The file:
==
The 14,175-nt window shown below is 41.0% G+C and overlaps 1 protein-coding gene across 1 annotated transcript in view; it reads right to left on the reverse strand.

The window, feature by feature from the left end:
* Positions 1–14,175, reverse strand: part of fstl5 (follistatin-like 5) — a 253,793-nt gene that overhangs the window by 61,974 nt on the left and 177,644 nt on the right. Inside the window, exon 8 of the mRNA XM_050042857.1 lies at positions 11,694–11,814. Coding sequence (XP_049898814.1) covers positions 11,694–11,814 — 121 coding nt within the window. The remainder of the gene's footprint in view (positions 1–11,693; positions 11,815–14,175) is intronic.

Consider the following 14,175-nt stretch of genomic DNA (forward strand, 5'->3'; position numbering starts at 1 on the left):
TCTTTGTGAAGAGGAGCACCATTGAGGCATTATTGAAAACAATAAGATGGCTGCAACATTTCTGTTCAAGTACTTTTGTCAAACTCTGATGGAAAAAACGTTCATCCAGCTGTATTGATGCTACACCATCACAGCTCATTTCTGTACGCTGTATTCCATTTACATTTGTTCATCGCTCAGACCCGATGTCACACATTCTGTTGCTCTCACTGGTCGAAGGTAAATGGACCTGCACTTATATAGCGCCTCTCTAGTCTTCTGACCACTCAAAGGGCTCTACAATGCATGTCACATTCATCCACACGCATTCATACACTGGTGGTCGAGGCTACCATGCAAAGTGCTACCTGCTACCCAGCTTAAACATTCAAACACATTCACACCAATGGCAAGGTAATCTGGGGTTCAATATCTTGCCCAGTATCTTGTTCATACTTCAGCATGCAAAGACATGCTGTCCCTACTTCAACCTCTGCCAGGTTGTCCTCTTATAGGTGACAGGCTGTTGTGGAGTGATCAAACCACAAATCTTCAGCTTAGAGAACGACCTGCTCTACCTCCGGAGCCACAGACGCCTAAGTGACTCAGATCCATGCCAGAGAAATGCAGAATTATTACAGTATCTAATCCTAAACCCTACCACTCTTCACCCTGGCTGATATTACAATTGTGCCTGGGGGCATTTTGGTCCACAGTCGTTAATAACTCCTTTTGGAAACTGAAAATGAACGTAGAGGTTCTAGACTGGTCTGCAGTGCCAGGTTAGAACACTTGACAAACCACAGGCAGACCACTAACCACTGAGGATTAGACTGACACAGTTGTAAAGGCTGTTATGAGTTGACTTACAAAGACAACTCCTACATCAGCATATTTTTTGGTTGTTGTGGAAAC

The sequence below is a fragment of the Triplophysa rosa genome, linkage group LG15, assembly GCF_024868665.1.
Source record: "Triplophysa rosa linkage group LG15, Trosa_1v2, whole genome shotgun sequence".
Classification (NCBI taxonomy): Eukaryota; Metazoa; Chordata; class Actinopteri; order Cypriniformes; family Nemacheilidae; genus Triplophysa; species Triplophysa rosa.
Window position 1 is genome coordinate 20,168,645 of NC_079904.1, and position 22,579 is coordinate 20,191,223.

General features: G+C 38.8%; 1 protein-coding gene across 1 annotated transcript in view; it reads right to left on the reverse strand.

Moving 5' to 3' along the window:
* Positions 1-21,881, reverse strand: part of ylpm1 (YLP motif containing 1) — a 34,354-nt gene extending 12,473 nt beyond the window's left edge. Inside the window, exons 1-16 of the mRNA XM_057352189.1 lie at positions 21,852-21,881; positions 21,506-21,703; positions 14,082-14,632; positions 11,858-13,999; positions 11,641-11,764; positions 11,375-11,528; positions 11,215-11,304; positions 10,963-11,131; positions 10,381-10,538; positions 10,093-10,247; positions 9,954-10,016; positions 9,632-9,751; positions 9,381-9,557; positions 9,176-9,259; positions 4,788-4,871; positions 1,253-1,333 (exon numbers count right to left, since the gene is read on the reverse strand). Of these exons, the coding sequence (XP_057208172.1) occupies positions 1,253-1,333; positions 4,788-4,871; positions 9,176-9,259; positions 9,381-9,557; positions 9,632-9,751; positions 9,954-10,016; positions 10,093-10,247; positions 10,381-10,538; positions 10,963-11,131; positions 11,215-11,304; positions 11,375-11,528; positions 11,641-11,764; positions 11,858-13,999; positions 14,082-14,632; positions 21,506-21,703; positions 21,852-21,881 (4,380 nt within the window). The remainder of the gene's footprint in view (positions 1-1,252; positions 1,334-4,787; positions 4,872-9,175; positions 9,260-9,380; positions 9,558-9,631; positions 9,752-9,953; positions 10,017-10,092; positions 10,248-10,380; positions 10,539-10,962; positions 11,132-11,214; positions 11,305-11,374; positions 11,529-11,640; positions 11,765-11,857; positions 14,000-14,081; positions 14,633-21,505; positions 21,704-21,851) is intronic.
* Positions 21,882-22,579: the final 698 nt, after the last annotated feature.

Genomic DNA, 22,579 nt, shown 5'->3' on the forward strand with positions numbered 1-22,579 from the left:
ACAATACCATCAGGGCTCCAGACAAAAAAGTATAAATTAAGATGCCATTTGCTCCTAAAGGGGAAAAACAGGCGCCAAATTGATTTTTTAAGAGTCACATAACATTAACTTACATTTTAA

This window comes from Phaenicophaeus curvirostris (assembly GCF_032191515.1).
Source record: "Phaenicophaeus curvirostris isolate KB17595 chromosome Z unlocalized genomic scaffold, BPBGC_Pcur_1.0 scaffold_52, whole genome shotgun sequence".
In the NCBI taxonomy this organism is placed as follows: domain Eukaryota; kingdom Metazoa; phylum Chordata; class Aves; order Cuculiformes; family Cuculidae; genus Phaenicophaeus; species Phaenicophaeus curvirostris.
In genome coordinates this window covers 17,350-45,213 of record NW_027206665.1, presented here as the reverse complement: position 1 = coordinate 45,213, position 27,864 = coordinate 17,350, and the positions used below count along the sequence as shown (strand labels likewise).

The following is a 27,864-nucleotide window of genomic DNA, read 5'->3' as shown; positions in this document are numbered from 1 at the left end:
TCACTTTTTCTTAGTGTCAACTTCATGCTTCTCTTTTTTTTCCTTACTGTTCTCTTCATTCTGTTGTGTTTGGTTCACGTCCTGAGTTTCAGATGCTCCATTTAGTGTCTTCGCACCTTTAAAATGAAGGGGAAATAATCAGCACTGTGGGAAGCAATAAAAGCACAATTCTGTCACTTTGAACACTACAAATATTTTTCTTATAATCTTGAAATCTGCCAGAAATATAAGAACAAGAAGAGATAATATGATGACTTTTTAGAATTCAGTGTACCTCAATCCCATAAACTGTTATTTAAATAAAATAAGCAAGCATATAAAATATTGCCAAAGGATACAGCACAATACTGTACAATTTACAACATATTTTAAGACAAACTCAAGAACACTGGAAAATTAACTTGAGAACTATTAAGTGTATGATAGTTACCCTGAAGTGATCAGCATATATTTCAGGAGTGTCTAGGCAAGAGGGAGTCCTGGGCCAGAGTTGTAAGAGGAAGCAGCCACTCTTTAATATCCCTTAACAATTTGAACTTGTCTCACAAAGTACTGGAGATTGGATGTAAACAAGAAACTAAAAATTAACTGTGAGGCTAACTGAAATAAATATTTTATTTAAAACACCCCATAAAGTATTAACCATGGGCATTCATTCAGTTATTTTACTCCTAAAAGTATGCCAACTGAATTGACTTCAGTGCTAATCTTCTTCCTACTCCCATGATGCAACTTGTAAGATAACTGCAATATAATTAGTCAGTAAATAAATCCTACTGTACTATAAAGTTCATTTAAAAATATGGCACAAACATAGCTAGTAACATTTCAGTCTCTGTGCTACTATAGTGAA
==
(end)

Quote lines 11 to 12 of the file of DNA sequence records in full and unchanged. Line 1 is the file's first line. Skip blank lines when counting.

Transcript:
Moving 5' to 3' along the window:
* Positions 1-21,881, reverse strand: part of ylpm1 (YLP motif containing 1) — a 34,354-nt gene extending 12,473 nt beyond the window's left edge. Inside the window, exons 1-16 of the mRNA XM_057352189.1 lie at positions 21,852-21,881; positions 21,506-21,703; positions 14,082-14,632; positions 11,858-13,999; positions 11,641-11,764; positions 11,375-11,528; positions 11,215-11,304; positions 10,963-11,131; positions 10,381-10,538; positions 10,093-10,247; positions 9,954-10,016; positions 9,632-9,751; positions 9,381-9,557; positions 9,176-9,259; positions 4,788-4,871; positions 1,253-1,333 (exon numbers count right to left, since the gene is read on the reverse strand). Of these exons, the coding sequence (XP_057208172.1) occupies positions 1,253-1,333; positions 4,788-4,871; positions 9,176-9,259; positions 9,381-9,557; positions 9,632-9,751; positions 9,954-10,016; positions 10,093-10,247; positions 10,381-10,538; positions 10,963-11,131; positions 11,215-11,304; positions 11,375-11,528; positions 11,641-11,764; positions 11,858-13,999; positions 14,082-14,632; positions 21,506-21,703; positions 21,852-21,881 (4,380 nt within the window). The remainder of the gene's footprint in view (positions 1-1,252; positions 1,334-4,787; positions 4,872-9,175; positions 9,260-9,380; positions 9,558-9,631; positions 9,752-9,953; positions 10,017-10,092; positions 10,248-10,380; positions 10,539-10,962; positions 11,132-11,214; positions 11,305-11,374; positions 11,529-11,640; positions 11,765-11,857; positions 14,000-14,081; positions 14,633-21,505; positions 21,704-21,851) is intronic.